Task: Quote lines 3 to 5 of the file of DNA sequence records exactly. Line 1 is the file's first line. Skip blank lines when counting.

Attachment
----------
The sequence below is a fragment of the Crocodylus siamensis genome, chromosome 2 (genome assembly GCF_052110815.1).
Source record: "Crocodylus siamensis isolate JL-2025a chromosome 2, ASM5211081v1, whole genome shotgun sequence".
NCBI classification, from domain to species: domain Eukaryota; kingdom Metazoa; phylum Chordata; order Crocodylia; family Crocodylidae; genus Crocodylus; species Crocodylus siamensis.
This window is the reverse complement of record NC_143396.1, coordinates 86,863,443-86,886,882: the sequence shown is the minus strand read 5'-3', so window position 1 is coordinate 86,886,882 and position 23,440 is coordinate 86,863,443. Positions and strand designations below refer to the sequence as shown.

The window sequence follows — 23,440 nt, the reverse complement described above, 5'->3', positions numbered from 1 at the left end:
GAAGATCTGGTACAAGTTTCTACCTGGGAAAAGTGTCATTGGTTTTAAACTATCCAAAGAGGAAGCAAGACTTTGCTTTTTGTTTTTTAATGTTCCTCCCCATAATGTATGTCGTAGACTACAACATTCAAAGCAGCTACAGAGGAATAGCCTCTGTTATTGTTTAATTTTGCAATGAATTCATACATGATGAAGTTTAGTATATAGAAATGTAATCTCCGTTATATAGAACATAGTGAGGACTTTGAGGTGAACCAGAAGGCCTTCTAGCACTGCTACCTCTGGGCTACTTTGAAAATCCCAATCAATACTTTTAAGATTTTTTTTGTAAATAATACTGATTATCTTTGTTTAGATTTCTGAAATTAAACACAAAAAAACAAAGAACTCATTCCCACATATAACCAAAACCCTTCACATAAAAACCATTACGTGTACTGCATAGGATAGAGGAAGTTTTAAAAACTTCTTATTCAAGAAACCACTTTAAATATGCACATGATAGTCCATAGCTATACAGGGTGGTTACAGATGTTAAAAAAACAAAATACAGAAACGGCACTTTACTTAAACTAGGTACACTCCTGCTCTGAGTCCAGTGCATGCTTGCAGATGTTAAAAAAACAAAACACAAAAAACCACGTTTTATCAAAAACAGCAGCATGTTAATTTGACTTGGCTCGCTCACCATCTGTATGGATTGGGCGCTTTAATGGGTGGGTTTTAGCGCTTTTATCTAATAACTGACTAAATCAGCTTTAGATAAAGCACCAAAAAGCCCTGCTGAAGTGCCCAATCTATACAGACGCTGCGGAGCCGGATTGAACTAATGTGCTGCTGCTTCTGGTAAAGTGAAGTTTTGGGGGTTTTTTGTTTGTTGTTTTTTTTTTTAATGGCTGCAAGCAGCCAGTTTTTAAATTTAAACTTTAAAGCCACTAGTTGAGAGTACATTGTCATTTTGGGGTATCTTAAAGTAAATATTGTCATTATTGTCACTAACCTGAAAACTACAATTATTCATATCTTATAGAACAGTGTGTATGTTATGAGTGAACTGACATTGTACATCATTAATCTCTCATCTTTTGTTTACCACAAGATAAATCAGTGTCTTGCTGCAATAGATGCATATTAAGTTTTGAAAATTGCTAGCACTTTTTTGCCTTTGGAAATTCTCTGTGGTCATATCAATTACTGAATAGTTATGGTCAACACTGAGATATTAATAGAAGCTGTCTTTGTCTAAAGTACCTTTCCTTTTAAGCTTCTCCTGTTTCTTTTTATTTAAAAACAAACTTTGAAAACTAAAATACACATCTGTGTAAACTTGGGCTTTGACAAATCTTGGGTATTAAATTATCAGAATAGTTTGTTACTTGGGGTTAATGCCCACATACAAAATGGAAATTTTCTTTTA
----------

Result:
NCBI classification, from domain to species: domain Eukaryota; kingdom Metazoa; phylum Chordata; order Crocodylia; family Crocodylidae; genus Crocodylus; species Crocodylus siamensis.
This window is the reverse complement of record NC_143396.1, coordinates 86,863,443-86,886,882: the sequence shown is the minus strand read 5'-3', so window position 1 is coordinate 86,886,882 and position 23,440 is coordinate 86,863,443. Positions and strand designations below refer to the sequence as shown.

The window sequence follows — 23,440 nt, the reverse complement described above, 5'->3', positions numbered from 1 at the left end: